There are a lot of factors to consider when you’re buying a new home. Unfortunately, there’s one that often gets overlooked in all the excitement and busyness. And that is the homeowners association rules, especially the covenants. You have to play by the HOA rules, and that means (usually) there will be a lot of things you must do and many you can’t do. You need to understand the HOA covenants, particularly the restrictive covenants, before making a final purchasing decision. So check out these 5 common HOA covenants you should be aware of when buying a house in .
1. Property Purpose and Use Restrictions
Before buying a house in , you should first be aware of the property purpose and use restrictions commonly included in HOA covenants. This aspect of covenants can include multiple purpose/use restrictions, but the aspects typically of most concern to buyers are the home-business restrictions.
“This is most common when applied to business being conducted in the home. For example, this covenant evaluates whether a homeowner can conduct business out of their home or if the property is strictly meant for residential use. It can also limit what types of at-home businesses are acceptable in a given neighborhood and whether a business owner can advertise their business on their property or within the neighborhood limits.”
The purpose of limiting what you can and can’t do with your property is to maintain uniformity within the community, which in turn helps maintain property values. Be sure, then, especially if you have a home business, to consult a agent at 866-593-7012 to find out more about use restrictions where you want to buy.
2. Maintenance Requirements
Another of the common HOA covenants you should be aware of when buying a house in is the one dealing with maintenance requirements. This is understandable: the residents of a community will want all the properties to be in good repair and look good because it can affect property values.
So “[i]n addition to rules on what you can’t do with your home, your restrictive covenants can also include things you need to do. Maintenance standards may dictate rules like how often you need to mow your lawn, repaint your home or fix a fence. Depending on your and your agreement, the cost of maintenance might come out of your HOA fees.”
Mostly, this covers basic rules for maintenance and upkeep of homes – usually nothing you wouldn’t do anyway. The typical property-maintenance covenant treats such things as lawn care, upkeep of the exterior, roof repairs, gutter maintenance, and so on.
3. Architectural Guidelines
Some HOAs have covenants that are fairly strict about architectural styles allowed within the community, again for the sake of uniformity. This won’t have much bearing on an already built home, but it does come into play if you want to add on to your home or, say, erect a shed in the backyard. In that case, whatever you do will have to be in compliance with the architectural guidelines and be consonant the community’s overall architectural style(s).
4. Aesthetic Guidelines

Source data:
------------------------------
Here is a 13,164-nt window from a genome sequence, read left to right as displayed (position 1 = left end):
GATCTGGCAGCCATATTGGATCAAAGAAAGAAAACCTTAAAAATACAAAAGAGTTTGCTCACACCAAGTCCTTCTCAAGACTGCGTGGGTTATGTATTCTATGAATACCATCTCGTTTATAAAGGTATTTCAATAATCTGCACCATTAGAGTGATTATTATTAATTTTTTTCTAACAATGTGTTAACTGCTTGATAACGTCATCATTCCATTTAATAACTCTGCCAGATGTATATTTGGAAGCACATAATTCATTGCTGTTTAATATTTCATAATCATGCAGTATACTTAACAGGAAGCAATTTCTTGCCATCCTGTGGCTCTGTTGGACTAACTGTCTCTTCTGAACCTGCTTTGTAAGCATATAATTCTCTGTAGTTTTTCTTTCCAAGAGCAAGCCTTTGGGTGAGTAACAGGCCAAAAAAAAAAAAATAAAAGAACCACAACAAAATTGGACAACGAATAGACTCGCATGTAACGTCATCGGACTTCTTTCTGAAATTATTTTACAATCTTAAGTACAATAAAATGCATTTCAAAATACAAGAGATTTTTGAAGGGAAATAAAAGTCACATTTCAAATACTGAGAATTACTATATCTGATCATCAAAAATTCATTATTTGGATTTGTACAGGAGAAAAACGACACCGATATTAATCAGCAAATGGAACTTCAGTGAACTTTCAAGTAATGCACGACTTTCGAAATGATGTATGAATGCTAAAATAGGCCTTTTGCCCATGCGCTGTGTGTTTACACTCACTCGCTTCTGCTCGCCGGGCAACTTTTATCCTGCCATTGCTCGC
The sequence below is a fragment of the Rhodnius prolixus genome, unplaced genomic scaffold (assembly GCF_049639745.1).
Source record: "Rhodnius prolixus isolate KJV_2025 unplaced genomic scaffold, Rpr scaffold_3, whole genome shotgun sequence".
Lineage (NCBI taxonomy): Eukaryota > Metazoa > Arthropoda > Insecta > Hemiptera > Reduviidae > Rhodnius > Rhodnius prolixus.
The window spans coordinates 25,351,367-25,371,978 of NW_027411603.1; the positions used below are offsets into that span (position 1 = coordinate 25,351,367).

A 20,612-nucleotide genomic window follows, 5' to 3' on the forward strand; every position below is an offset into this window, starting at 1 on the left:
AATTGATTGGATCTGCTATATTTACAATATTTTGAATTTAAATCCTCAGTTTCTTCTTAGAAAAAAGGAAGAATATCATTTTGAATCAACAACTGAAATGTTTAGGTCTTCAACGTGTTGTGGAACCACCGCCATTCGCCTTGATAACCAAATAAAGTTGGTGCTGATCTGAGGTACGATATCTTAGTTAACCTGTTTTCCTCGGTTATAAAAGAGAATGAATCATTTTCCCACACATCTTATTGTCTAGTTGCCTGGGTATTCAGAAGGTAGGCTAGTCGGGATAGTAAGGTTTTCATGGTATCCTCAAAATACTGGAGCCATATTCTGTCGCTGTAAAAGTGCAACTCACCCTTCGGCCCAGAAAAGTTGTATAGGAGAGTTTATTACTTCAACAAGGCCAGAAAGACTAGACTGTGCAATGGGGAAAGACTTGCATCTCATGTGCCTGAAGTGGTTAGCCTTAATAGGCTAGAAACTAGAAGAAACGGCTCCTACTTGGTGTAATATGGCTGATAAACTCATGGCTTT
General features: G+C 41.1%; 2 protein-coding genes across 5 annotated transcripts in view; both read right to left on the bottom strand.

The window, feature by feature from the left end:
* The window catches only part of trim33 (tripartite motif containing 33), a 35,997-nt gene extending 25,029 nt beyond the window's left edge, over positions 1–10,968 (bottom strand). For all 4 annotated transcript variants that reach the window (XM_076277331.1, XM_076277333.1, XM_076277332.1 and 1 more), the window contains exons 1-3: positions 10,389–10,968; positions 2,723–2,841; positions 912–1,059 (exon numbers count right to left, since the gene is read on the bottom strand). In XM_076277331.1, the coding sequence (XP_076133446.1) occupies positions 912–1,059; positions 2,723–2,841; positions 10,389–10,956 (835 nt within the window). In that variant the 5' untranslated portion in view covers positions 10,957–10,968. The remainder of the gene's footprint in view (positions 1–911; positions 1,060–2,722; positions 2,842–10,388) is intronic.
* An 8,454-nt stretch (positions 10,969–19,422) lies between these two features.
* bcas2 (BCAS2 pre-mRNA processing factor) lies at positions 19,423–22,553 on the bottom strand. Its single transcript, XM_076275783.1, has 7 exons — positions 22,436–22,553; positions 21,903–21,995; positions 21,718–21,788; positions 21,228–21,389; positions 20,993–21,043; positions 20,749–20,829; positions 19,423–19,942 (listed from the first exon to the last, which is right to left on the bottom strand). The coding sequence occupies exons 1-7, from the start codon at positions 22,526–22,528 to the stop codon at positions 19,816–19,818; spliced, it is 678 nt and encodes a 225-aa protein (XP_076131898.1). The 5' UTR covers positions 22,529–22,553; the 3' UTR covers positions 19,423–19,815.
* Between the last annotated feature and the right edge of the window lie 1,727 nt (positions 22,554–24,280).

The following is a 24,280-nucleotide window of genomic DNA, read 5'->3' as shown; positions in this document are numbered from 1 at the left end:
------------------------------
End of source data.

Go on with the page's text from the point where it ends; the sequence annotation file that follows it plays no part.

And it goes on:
Similarly, some HOAs have covenants regarding aesthetic expectations. What many people don’t realize when buying a house in is that such covenants can cover such basic things as what color you can paint your home’s exterior and what kind of decorations you can put on it. In any case, though, you’ll have to follow these home-aesthetics guidelines because they will be enforced.
5. Number of Residents/Tenants
Before buying a house in governed by an HOA, you definitely need to be aware of covenants limiting the number of residents/tenants within a home.
“Covenant enforcers can also be strict to the point of setting a maximum for the number of people allowed to reside in individual properties. This number can vary depending on the size of the property, but is something you should be aware of if you plan to live with others.”
Penalties for Covenant Non-compliance
What can happen if, after buying a house in , you’re found to be in non-compliance (either intentionally or inadvertently) with the HOA covenants? Most commonly, you’ll be facing a fine, a lawsuit if the non-compliance continues, and foreclosure in the worst-case scenario.
“Issuing a fine is the first and least severe action an HOA can take for a homeowner’s noncompliance with a restrictive covenant. If this is the case, your homeowner’s association will fine you until you address or fix the issue. If the circumstances grow more severe and you don’t fix the problem or pay your fines, your homeowner’s association or covenant enforcers have the right to sue you for failure to comply. In the worst case, enforcers who own a property may be able to foreclose it on the resident for repeated violations.”
It pays, then, to be aware of the covenants and exactly what they require and restrict in order to be in compliance and avoid the penalties.
Check With Your Agent Before Buying a House in
Your best bet, then, if you plan to buy in an HOA-governed community, is to consult a to be forearmed with the necessary knowledge. So before buying a house in , contact us today at 866-593-7012.